One day weeks afterward, I was standing by the door of the shoe store while my mother tried on shoes, and I heard a woman running past the store call, "Mike!" I was suddenly convinced that this woman must be Mike's mother. I was now running out of the store—thinking only that in another minute I would see him.
The woman had caught up with a boy about five years old. A common name. A stupid flat-faced child with dirty blond hair. My heart was beating in big thumps, like howls happening in my chest.
Sunny had met my bus in Uxbridge that summer of 1979. She was a bright-faced woman, with silvery brown curly hair caught back by unmatched combs on either side of her face. Even when she put on weight—which she had done—she looked not matronly but majestically girlish.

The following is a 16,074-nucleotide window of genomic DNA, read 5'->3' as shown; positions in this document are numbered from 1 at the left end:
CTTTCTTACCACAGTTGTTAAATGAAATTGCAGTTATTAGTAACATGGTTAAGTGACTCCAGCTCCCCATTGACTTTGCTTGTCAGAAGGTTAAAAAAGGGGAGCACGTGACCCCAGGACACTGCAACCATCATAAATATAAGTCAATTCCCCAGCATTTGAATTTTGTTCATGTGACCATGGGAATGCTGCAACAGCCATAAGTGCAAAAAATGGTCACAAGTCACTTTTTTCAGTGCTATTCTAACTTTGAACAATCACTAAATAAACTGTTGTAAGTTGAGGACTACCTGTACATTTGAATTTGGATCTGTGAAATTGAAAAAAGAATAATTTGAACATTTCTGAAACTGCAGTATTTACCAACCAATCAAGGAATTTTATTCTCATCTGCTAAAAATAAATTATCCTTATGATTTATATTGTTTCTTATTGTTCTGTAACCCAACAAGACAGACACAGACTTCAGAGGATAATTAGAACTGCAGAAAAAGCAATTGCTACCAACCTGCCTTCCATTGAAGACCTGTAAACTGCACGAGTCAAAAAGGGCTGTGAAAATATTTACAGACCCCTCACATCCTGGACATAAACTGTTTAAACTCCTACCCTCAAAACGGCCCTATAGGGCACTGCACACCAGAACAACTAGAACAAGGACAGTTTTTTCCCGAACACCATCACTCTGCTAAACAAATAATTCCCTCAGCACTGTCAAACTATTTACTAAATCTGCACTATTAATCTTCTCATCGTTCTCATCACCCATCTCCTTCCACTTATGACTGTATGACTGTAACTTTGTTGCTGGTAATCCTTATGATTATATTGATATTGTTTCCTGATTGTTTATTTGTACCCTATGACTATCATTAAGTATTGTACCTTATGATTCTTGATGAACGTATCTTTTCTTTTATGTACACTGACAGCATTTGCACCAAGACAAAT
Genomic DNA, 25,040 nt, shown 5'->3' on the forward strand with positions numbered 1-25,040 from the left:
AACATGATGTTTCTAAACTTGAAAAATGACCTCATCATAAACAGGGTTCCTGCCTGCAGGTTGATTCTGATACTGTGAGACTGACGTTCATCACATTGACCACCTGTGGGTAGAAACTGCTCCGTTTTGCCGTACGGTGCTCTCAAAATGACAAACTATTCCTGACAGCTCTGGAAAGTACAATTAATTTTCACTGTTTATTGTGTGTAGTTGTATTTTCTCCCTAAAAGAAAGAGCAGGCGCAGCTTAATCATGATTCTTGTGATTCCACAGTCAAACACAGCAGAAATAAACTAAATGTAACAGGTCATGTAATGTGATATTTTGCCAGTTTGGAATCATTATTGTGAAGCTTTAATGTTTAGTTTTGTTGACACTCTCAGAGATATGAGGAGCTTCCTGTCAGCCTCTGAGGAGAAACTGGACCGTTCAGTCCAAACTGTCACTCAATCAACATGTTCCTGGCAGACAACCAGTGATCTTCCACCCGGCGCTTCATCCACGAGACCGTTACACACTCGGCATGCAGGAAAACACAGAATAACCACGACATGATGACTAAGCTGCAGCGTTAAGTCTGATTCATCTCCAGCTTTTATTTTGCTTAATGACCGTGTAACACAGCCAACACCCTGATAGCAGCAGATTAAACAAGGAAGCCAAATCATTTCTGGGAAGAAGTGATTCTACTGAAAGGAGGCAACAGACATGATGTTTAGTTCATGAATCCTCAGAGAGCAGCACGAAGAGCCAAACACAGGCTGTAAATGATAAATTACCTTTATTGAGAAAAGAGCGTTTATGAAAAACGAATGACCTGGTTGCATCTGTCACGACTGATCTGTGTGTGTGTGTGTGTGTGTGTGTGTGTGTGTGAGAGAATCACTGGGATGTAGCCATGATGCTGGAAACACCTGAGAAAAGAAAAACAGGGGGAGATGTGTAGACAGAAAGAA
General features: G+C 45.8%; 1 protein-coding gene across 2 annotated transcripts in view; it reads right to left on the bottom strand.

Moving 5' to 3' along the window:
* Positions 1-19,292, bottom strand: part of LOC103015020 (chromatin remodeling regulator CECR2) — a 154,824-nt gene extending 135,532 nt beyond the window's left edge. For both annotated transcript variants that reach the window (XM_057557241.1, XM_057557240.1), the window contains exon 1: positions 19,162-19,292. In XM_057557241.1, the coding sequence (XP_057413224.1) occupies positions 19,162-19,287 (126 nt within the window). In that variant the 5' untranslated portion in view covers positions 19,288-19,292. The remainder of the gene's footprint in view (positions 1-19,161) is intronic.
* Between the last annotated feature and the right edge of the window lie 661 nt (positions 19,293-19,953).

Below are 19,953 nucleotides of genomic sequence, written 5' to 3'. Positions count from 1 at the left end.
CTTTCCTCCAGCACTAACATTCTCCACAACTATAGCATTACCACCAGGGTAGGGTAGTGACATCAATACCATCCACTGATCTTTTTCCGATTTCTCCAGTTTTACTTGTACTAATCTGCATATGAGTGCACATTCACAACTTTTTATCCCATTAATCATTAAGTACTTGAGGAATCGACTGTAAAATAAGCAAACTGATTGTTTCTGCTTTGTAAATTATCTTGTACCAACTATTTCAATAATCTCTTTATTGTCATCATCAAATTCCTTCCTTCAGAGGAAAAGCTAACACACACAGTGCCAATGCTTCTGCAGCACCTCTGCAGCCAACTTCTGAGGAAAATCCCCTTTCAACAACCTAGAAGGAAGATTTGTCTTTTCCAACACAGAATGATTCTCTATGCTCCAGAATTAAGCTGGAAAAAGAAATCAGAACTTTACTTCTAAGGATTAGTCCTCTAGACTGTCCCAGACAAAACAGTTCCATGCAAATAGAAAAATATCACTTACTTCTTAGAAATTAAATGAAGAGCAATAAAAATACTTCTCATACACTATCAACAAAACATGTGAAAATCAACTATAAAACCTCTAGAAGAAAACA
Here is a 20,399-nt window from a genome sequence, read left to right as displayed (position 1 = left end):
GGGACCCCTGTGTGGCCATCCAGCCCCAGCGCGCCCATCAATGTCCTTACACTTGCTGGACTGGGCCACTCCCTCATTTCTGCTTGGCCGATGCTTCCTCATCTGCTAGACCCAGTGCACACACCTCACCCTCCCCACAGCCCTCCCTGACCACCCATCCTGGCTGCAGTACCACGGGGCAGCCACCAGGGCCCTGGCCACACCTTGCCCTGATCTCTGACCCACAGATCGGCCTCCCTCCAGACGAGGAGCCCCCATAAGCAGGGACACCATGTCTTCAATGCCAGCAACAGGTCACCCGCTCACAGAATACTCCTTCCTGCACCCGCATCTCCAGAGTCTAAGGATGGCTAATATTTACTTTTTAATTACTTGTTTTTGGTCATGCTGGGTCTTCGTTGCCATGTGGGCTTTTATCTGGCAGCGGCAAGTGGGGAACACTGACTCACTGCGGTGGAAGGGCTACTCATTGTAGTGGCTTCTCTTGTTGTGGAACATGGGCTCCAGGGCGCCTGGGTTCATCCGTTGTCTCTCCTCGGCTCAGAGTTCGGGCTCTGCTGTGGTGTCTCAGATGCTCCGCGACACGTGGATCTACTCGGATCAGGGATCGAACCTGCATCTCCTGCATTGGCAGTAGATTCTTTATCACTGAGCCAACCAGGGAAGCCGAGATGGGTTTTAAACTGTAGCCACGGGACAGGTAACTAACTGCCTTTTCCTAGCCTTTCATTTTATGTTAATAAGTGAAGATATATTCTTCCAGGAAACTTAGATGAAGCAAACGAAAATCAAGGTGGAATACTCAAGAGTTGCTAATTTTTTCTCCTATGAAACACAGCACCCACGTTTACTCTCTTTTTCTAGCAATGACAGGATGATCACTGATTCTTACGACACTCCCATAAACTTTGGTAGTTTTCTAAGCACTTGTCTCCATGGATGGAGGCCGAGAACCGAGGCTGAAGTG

She swept me into her life as she had always done, telling me that she had thought she was going to be late, because Claire had got a bug in her ear that morning and had had to be taken to the hospital to have it flushed out. Then the dog threw up on the kitchen step. Johnston was making the boys clean it up because they had wanted a dog.
"So suppose we go someplace nice and quiet and get drunk and never go back there?" she said. "We have to, though. Johnston invited a friend whose wife and kids are away in Ireland, and they want to go and play golf."
Sunny and I had been friends in Vancouver years before. Our pregnancies had dovetailed, so that we had managed with one set of maternity clothes. In my kitchen or in hers, once a week or so, distracted by our children and sometimes reeling for lack of sleep, we stoked ourselves up on strong coffee and cigarettes and launched out on a rampage of talk—about our marriages, our fights, our personal deficiencies, our interesting and discreditable motives, our forgone ambitions. We read Jung at the same time and tried to keep track of our dreams. During that time of life that is supposed to be a reproductive daze, with the woman's mind all swamped by maternal juices, we were still compelled to discuss Simone de Beauvofr and Arthur Koestler and "The Cocktail Party".